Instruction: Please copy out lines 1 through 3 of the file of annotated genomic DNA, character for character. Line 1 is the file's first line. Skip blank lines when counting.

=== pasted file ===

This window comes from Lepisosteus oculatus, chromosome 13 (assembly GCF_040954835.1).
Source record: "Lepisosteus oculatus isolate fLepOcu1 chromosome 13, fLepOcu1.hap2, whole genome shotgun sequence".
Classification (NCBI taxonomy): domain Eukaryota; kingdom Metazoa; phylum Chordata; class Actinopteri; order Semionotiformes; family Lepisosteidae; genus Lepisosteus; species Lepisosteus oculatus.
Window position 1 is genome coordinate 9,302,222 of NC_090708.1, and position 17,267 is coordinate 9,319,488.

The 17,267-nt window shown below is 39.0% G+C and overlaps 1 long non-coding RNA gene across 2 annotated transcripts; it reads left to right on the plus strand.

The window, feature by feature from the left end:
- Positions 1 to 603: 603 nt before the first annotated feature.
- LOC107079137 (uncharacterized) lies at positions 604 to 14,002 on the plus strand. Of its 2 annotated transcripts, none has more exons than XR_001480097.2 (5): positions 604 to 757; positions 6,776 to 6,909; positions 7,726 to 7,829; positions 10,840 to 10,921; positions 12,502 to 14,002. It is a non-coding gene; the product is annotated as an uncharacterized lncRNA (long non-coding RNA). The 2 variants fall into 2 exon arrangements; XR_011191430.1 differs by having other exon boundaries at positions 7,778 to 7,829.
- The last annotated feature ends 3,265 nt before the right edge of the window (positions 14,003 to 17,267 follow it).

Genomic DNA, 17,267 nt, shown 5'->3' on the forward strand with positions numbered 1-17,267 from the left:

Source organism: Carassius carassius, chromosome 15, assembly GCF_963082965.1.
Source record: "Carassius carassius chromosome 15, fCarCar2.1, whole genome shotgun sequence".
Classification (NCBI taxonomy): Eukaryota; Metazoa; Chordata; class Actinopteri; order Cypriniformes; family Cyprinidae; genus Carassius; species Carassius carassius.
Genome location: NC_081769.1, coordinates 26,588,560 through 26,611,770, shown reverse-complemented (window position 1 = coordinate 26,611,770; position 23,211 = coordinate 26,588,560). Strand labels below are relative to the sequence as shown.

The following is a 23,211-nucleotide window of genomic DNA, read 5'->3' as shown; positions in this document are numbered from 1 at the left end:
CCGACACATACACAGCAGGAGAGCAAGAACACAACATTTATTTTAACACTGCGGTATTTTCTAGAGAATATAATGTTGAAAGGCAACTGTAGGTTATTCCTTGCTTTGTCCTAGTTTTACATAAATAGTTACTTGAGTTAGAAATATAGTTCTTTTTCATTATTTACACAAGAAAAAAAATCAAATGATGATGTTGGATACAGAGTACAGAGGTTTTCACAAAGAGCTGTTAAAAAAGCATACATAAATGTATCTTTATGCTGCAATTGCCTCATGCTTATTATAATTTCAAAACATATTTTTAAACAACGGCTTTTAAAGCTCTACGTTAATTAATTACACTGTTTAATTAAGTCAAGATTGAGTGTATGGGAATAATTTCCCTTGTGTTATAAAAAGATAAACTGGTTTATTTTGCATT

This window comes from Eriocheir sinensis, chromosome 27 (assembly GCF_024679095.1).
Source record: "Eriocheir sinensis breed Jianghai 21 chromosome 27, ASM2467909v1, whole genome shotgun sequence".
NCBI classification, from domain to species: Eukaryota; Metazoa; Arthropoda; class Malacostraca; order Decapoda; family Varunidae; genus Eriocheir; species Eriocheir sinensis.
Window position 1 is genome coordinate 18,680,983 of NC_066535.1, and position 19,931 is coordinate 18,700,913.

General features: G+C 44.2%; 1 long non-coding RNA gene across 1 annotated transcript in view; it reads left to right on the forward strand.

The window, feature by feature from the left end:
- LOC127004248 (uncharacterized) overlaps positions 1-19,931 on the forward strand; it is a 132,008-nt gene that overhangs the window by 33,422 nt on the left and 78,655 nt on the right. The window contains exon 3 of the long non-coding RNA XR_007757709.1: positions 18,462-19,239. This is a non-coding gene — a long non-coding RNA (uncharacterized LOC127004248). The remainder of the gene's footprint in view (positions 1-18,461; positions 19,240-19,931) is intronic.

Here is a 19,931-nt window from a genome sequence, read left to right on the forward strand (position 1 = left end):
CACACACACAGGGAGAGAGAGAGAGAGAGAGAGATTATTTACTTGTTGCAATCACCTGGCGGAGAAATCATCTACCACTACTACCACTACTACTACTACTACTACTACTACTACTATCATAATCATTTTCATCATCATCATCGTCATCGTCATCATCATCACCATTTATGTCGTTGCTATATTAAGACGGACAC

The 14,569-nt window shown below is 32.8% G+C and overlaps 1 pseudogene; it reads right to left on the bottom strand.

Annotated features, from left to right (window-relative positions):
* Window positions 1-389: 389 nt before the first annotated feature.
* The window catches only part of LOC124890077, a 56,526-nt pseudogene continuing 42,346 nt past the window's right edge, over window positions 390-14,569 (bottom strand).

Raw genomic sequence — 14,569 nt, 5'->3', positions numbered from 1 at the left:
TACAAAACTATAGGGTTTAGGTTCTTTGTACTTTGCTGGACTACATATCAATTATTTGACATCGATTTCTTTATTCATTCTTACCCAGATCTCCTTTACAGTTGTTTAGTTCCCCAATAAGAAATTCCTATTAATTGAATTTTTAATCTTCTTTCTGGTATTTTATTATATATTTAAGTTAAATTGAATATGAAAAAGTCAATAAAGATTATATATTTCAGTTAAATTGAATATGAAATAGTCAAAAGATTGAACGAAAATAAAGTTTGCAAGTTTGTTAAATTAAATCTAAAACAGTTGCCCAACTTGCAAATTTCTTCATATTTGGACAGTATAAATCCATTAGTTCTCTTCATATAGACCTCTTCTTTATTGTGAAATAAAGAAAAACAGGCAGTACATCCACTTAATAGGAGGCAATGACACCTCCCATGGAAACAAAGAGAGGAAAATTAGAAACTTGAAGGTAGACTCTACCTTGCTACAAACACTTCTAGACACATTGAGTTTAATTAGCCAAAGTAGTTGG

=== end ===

This window comes from Lepisosteus oculatus, chromosome 13 (assembly GCF_040954835.1).
Source record: "Lepisosteus oculatus isolate fLepOcu1 chromosome 13, fLepOcu1.hap2, whole genome shotgun sequence".
Classification (NCBI taxonomy): domain Eukaryota; kingdom Metazoa; phylum Chordata; class Actinopteri; order Semionotiformes; family Lepisosteidae; genus Lepisosteus; species Lepisosteus oculatus.